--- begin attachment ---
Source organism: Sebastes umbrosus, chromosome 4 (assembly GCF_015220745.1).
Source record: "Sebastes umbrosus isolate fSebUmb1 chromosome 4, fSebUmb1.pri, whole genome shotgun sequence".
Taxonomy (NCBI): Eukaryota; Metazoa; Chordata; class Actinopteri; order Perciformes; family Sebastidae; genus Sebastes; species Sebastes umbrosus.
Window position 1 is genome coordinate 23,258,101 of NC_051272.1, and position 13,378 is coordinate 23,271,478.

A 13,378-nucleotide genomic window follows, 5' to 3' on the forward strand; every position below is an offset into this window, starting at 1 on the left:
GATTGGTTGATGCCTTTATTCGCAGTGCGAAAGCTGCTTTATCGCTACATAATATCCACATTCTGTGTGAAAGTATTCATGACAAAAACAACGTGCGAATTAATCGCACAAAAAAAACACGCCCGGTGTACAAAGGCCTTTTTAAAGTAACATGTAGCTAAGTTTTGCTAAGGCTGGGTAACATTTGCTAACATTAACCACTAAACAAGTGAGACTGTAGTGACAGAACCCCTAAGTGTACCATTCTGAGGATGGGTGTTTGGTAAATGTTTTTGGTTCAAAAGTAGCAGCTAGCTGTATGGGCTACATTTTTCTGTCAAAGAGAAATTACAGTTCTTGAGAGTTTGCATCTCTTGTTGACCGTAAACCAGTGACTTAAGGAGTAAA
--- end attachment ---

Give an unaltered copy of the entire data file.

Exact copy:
Source organism: Sebastes umbrosus, chromosome 4 (assembly GCF_015220745.1).
Source record: "Sebastes umbrosus isolate fSebUmb1 chromosome 4, fSebUmb1.pri, whole genome shotgun sequence".
Taxonomy (NCBI): Eukaryota; Metazoa; Chordata; class Actinopteri; order Perciformes; family Sebastidae; genus Sebastes; species Sebastes umbrosus.
Window position 1 is genome coordinate 23,258,101 of NC_051272.1, and position 13,378 is coordinate 23,271,478.

A 13,378-nucleotide genomic window follows, 5' to 3' on the forward strand; every position below is an offset into this window, starting at 1 on the left:
GATTGGTTGATGCCTTTATTCGCAGTGCGAAAGCTGCTTTATCGCTACATAATATCCACATTCTGTGTGAAAGTATTCATGACAAAAACAACGTGCGAATTAATCGCACAAAAAAAACACGCCCGGTGTACAAAGGCCTTTTTAAAGTAACATGTAGCTAAGTTTTGCTAAGGCTGGGTAACATTTGCTAACATTAACCACTAAACAAGTGAGACTGTAGTGACAGAACCCCTAAGTGTACCATTCTGAGGATGGGTGTTTGGTAAATGTTTTTGGTTCAAAAGTAGCAGCTAGCTGTATGGGCTACATTTTTCTGTCAAAGAGAAATTACAGTTCTTGAGAGTTTGCATCTCTTGTTGACCGTAAACCAGTGACTTAAGGAGTAAA